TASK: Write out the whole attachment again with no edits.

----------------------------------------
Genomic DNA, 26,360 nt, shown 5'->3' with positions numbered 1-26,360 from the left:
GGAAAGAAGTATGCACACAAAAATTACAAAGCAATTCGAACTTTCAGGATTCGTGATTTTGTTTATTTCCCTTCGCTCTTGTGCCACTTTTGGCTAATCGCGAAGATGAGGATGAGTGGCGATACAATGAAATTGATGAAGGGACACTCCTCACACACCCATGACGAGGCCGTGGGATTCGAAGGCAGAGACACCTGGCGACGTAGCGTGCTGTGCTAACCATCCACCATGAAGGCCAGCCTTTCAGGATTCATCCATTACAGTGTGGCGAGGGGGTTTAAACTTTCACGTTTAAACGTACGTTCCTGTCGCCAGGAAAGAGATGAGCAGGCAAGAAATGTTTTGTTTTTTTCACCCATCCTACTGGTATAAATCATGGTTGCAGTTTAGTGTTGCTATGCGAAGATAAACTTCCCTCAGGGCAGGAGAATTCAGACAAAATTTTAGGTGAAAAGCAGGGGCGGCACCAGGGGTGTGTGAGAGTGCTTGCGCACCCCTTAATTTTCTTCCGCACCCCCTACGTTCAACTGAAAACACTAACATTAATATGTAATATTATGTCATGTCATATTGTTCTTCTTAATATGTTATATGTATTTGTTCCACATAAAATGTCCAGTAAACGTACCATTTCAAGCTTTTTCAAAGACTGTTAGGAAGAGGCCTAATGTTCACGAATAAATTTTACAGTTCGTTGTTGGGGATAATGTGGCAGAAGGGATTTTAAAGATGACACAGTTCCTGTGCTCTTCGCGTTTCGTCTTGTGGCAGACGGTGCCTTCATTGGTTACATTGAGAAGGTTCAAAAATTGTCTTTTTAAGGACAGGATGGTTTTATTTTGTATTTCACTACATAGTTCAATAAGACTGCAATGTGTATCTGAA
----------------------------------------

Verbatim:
Genomic DNA, 26,360 nt, shown 5'->3' with positions numbered 1-26,360 from the left:
GGAAAGAAGTATGCACACAAAAATTACAAAGCAATTCGAACTTTCAGGATTCGTGATTTTGTTTATTTCCCTTCGCTCTTGTGCCACTTTTGGCTAATCGCGAAGATGAGGATGAGTGGCGATACAATGAAATTGATGAAGGGACACTCCTCACACACCCATGACGAGGCCGTGGGATTCGAAGGCAGAGACACCTGGCGACGTAGCGTGCTGTGCTAACCATCCACCATGAAGGCCAGCCTTTCAGGATTCATCCATTACAGTGTGGCGAGGGGGTTTAAACTTTCACGTTTAAACGTACGTTCCTGTCGCCAGGAAAGAGATGAGCAGGCAAGAAATGTTTTGTTTTTTTCACCCATCCTACTGGTATAAATCATGGTTGCAGTTTAGTGTTGCTATGCGAAGATAAACTTCCCTCAGGGCAGGAGAATTCAGACAAAATTTTAGGTGAAAAGCAGGGGCGGCACCAGGGGTGTGTGAGAGTGCTTGCGCACCCCTTAATTTTCTTCCGCACCCCCTACGTTCAACTGAAAACACTAACATTAATATGTAATATTATGTCATGTCATATTGTTCTTCTTAATATGTTATATGTATTTGTTCCACATAAAATGTCCAGTAAACGTACCATTTCAAGCTTTTTCAAAGACTGTTAGGAAGAGGCCTAATGTTCACGAATAAATTTTACAGTTCGTTGTTGGGGATAATGTGGCAGAAGGGATTTTAAAGATGACACAGTTCCTGTGCTCTTCGCGTTTCGTCTTGTGGCAGACGGTGCCTTCATTGGTTACATTGAGAAGGTTCAAAAATTGTCTTTTTAAGGACAGGATGGTTTTATTTTGTATTTCACTACATAGTTCAATAAGACTGCAATGTGTATCTGAA